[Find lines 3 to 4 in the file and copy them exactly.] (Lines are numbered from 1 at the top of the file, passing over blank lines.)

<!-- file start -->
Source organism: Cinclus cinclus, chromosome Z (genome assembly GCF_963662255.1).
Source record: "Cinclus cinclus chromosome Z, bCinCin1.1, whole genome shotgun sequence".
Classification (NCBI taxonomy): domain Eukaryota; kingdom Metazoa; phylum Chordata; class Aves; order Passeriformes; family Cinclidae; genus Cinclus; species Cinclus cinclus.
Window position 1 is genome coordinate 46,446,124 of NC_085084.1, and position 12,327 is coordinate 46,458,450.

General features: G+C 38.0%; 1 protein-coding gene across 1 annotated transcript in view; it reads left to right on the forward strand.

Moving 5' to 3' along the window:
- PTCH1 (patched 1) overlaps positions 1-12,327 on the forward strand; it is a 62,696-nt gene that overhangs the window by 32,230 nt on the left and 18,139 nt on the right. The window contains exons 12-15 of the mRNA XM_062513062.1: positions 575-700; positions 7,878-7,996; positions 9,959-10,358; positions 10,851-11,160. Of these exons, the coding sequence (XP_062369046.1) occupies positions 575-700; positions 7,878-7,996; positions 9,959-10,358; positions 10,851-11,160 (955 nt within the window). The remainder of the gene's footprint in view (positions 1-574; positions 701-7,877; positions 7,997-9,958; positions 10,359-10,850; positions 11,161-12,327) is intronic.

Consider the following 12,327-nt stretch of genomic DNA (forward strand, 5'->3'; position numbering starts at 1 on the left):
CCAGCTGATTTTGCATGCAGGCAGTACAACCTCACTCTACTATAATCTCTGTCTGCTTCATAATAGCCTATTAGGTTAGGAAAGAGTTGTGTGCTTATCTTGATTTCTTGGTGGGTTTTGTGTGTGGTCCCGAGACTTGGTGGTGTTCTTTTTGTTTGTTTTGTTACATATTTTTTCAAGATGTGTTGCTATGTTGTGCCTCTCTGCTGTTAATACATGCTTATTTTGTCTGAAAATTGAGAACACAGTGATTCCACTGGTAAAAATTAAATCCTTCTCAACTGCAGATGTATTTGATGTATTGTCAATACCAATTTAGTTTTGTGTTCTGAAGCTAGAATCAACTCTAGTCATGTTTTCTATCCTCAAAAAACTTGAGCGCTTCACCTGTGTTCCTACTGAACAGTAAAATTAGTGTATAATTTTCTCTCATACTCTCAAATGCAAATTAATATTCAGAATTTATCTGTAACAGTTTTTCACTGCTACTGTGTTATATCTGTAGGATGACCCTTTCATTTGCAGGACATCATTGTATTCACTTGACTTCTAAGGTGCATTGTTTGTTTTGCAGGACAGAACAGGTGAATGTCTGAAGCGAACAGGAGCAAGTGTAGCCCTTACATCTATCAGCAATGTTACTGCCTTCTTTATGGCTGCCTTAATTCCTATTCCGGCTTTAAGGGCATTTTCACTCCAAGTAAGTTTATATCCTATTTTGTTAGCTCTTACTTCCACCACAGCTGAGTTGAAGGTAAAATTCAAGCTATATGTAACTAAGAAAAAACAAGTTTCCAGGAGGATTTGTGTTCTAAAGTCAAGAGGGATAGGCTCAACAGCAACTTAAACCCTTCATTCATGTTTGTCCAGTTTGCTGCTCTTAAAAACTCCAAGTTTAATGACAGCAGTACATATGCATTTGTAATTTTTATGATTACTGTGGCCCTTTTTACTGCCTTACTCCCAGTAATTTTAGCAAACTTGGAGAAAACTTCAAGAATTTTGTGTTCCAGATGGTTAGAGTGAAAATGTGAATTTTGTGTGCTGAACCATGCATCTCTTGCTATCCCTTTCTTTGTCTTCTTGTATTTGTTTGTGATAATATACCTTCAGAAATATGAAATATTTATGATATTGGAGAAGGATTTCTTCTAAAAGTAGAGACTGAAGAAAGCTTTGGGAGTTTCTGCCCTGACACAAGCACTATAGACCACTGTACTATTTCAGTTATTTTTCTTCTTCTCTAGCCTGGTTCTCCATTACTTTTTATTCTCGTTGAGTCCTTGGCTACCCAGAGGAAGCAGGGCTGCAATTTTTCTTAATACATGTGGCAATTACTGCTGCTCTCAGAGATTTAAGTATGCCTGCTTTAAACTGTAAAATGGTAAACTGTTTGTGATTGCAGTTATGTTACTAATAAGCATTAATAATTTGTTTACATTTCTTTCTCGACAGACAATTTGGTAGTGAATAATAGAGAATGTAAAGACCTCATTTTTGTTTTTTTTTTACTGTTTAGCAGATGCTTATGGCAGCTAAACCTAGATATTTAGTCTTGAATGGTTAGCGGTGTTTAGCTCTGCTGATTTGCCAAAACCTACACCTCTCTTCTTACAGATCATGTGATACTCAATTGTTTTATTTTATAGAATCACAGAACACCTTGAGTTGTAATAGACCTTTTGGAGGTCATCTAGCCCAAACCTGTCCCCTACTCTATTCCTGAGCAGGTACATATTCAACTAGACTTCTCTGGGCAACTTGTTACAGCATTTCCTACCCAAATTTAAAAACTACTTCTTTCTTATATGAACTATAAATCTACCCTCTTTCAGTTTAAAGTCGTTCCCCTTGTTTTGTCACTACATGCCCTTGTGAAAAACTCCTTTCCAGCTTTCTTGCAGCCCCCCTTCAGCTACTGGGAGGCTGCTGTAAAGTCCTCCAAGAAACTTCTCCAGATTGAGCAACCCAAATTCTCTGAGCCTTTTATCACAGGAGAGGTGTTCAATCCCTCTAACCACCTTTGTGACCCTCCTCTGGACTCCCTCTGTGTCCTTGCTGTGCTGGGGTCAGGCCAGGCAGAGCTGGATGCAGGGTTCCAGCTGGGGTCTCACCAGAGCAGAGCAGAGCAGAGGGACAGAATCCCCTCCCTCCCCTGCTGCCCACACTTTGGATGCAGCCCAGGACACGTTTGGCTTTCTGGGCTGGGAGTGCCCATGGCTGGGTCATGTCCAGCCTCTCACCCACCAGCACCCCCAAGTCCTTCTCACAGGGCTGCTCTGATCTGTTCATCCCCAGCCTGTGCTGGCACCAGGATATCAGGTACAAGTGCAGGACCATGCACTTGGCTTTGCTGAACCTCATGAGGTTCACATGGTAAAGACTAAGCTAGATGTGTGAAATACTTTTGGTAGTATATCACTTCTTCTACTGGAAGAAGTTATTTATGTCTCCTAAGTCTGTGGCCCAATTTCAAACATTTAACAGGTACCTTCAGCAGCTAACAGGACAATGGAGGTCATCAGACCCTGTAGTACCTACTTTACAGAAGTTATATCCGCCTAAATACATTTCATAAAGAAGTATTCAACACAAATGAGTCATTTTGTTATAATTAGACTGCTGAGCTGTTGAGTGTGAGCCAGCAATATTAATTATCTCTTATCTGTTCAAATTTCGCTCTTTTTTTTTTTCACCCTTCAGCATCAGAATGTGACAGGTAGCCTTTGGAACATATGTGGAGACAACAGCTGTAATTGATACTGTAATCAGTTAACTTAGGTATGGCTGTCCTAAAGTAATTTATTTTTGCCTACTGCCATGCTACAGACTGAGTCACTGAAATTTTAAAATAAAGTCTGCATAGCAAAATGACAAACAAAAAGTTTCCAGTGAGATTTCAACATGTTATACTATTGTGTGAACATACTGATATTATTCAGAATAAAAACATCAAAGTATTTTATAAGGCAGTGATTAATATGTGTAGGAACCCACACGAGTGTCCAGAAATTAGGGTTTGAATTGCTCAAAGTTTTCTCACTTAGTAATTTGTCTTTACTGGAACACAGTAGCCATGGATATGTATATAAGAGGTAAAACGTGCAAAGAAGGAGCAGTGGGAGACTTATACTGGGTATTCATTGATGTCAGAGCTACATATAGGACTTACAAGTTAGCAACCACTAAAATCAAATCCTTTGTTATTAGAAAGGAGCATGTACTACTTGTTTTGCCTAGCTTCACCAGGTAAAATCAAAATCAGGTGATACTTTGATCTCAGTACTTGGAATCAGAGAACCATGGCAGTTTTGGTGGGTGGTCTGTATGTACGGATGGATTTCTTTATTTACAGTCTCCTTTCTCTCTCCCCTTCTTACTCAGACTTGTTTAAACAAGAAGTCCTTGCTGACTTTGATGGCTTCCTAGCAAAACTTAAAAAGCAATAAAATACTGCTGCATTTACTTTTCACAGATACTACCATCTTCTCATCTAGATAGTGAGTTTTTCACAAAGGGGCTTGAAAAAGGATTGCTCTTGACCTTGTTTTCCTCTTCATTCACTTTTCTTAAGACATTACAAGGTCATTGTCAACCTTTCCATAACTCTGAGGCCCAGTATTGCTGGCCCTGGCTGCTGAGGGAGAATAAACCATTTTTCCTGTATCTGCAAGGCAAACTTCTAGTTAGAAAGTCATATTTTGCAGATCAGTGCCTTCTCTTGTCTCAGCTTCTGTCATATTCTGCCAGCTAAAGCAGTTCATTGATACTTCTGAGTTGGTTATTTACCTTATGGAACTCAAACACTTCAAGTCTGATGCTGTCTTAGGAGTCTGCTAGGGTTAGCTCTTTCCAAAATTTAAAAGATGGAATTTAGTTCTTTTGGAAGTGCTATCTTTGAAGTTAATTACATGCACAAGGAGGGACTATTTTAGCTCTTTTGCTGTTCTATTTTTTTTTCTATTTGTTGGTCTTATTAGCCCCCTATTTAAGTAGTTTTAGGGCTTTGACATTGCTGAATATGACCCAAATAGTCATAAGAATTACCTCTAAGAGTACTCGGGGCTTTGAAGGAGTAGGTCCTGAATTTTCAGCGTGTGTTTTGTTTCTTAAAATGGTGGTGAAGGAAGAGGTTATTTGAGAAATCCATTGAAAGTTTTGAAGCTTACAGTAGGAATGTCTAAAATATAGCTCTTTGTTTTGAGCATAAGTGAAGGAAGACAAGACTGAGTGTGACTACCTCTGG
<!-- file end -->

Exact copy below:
Classification (NCBI taxonomy): domain Eukaryota; kingdom Metazoa; phylum Chordata; class Aves; order Passeriformes; family Cinclidae; genus Cinclus; species Cinclus cinclus.
Window position 1 is genome coordinate 46,446,124 of NC_085084.1, and position 12,327 is coordinate 46,458,450.